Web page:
On August 24, 2015, Concord police officer Justin Wilson was sent by dispatch to a parking lot after a security guard there saw a red truck “doing burn outs” in the parking lot.
Officer Wilson approached the truck, finding its driver, Elio Gutierrez, asleep in the driver’s seat. Wilson woke up Gutierrez and noticed he emitted the odor of alcohol, had slurred speech and watery eyes. Gutierrez admitted to drinking several beers.
A Spanish-speaking interpreter then came to the scene and helped Wilson administer field sobriety tests. Wilson then administer a Preliminary Alcohol Screening (PAS) test, which Gutierrez allegedly failed (he had a blood alcohol concentration (BAC) above 0.08%). Wilson then arrested Gutierrez. With the help of an interpreter, Wilson then advised Gutierrez that the law required him to submit to a blood or breath test. Wilson then drove Gutierrez to jail, where Gutierrez chose the blood test.
A phlebologist then came to the station to draw Gutierrez’s blood, Gutierrez did not resist. No warrant was obtained to draw the blood.
Moreover, neither Wilson (through the interpreter) nor the phlebologist ever warned Gutierrez of the consequences of refusing both tests under California’s implied consent laws.
After the results were obtained (which are irrelevant for purposes of this article, but suffice it to say they were 0.08% or higher), Gutierrez was then charged with violating Vehicle Code §§ 23152(a) and 23152(b).
Gutierrez then filed a motion to suppress the results of the blood test, arguing that it was an improper search without a warrant. The trial court judge agreed, finding that Gutierrez did not voluntarily consent because it had not been established that Gutierrez understood he could refuse the test and face the consequences.
The judge distilled down the facts of the case this: “what he said to Mr. Gutierrez was the functional equivalent of, ‘We’re either going to have your breath or we’re going to have your blood. Take your choice.’” Citing to Missouri v McNeely
(2013) 569 U.S. 141, the judge stated that a warrantless blood draw was justified in only very narrow circumstances, which did not exist in Gutierrez’s case, so he granted Gutierrez’s motion.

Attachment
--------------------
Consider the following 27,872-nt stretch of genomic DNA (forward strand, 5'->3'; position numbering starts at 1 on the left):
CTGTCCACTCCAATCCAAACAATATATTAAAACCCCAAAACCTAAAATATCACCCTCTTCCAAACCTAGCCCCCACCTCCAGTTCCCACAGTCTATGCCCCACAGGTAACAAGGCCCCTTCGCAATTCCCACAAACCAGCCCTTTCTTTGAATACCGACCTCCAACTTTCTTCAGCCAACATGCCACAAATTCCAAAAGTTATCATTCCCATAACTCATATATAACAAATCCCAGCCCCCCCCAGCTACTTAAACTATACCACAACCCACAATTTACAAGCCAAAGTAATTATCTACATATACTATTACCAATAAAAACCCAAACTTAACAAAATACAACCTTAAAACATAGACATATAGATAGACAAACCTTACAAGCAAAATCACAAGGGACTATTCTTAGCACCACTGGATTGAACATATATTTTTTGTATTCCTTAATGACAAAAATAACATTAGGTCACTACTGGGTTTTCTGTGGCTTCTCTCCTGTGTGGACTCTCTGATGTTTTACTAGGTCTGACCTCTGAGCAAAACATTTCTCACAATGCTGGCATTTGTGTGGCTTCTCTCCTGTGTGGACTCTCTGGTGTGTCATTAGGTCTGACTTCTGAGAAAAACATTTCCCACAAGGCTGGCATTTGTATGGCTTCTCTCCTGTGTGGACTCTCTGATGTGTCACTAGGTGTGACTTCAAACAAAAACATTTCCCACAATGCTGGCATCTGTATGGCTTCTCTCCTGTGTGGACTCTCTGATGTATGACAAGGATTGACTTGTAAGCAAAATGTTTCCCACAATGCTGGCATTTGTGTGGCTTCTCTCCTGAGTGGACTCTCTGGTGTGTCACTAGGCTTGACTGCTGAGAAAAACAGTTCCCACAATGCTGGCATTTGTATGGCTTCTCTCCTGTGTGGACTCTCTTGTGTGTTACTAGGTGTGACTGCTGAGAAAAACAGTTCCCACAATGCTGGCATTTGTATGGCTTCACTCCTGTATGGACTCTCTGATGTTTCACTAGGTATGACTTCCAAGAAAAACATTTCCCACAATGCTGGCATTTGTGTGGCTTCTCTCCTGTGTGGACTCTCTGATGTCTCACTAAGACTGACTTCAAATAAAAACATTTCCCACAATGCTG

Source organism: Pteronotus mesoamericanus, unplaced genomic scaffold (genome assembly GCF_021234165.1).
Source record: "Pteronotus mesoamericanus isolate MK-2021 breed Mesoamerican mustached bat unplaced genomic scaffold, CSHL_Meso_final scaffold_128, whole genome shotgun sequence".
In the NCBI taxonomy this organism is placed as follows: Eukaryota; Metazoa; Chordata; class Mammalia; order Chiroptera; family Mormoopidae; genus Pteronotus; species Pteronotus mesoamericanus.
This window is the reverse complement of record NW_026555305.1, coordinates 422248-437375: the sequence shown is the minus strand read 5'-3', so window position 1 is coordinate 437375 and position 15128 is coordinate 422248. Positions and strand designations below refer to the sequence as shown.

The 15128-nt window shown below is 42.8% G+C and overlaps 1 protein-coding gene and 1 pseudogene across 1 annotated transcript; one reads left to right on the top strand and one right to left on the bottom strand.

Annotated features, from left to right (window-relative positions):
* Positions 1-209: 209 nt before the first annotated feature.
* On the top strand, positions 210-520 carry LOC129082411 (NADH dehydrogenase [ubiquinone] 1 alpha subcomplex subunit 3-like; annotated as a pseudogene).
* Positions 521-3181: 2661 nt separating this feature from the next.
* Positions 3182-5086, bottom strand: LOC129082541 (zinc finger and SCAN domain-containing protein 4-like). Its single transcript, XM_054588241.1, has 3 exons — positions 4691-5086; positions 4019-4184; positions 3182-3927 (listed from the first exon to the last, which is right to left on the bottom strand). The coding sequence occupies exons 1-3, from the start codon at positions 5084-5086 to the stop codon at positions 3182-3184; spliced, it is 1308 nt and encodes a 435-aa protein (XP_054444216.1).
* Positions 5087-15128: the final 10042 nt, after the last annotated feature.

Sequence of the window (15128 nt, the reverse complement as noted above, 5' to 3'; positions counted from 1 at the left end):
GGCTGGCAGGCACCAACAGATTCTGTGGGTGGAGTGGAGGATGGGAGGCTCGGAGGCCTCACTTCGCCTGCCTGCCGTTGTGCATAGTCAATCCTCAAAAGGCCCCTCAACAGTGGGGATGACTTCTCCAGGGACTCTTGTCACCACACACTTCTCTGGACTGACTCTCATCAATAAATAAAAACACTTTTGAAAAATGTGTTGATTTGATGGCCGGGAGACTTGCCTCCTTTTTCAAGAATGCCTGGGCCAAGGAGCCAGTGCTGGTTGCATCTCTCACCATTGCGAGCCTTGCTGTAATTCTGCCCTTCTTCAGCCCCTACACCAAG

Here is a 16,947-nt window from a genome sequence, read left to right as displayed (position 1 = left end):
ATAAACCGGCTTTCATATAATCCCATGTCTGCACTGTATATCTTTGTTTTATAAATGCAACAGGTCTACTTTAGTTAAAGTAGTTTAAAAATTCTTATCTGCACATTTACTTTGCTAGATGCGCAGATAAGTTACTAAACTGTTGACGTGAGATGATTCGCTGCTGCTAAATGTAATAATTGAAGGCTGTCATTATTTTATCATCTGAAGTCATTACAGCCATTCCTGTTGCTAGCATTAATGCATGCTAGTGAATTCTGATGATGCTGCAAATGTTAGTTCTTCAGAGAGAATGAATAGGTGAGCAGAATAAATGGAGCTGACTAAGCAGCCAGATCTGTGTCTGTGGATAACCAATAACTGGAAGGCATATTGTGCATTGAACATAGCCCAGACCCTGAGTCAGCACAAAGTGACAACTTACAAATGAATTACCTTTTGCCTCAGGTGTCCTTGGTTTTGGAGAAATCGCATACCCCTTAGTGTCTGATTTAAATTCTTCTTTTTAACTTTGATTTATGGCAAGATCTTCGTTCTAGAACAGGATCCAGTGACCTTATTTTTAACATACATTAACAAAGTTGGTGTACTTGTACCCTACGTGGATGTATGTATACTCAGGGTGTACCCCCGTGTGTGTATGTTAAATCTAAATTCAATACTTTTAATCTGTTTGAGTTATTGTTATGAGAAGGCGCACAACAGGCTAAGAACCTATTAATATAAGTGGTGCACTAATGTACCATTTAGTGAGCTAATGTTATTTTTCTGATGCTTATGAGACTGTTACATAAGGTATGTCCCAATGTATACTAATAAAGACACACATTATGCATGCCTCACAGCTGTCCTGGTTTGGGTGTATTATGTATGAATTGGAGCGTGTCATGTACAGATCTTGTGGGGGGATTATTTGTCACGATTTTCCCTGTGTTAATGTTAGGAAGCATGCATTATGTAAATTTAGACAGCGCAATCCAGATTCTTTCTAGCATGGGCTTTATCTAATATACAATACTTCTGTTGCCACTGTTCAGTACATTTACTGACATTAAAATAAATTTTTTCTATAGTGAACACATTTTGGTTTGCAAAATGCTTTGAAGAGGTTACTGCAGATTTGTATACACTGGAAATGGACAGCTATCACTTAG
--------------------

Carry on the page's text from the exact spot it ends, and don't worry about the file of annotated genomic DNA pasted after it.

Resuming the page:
The prosecution appealed and a divided panel of the superior court’s appellate panel reversed. The appellate panel applied the search-incident-to-arrest doctrine to BAC testing, as stated in Birchfield v. North Dakota (2016) 579 U.S. ___, 136 S. Ct. 2160. Birchfield held that a motorist arrested on DUI may be compelled to blow into a machine to measure the driver’s BAC; the arresting officer needs no warrant because a breath test is a valid search incident to a DUI arrest.
Birchfield at 2176.
However, it the officer directs that the suspect’s blood be drawn for the same purpose (i.e. there needs to be a forced blood draw because the suspect will not give a breath test or the breath test machine is broken or unavailable), then the officer needs a warrant. A blood test is more intrusive and cannot be justified under the search-incident-to-arrest exception to the warrant requirement.
Birchfield at 2184.
Gutierrez then appealed to the First Appellate District. In People v. Elio Gutierrez
(2018 DJDAR 9994), the First Appellate District affirmed the appellate panel, but noted that what Birchfield did not address is how the search-incident-to-arrest exception applies when a suspect is compelled to undergo BAC testing, but given a choice as to what form of testing is available.
The First Appellate District ruled (and this would not apply to Los Angeles or Orange County) that if a DUI suspect freely and voluntarily chooses a blood test over a breath test, then the arresting officer does not need a warrant to have the suspect’s blood drawn.
This is significant, we think, because often a police officer will bungle the admonition and not properly warn a DUI suspect of the consequences of refusing both tests. If this happens in Los Angeles or Orange Counties, under McNeely, a warrant would be required if a blood test was administered, except in narrow circumstances of exigency. However, if a breath test were submitted to, the Birchfield search-incident-to-arrest exception would apply.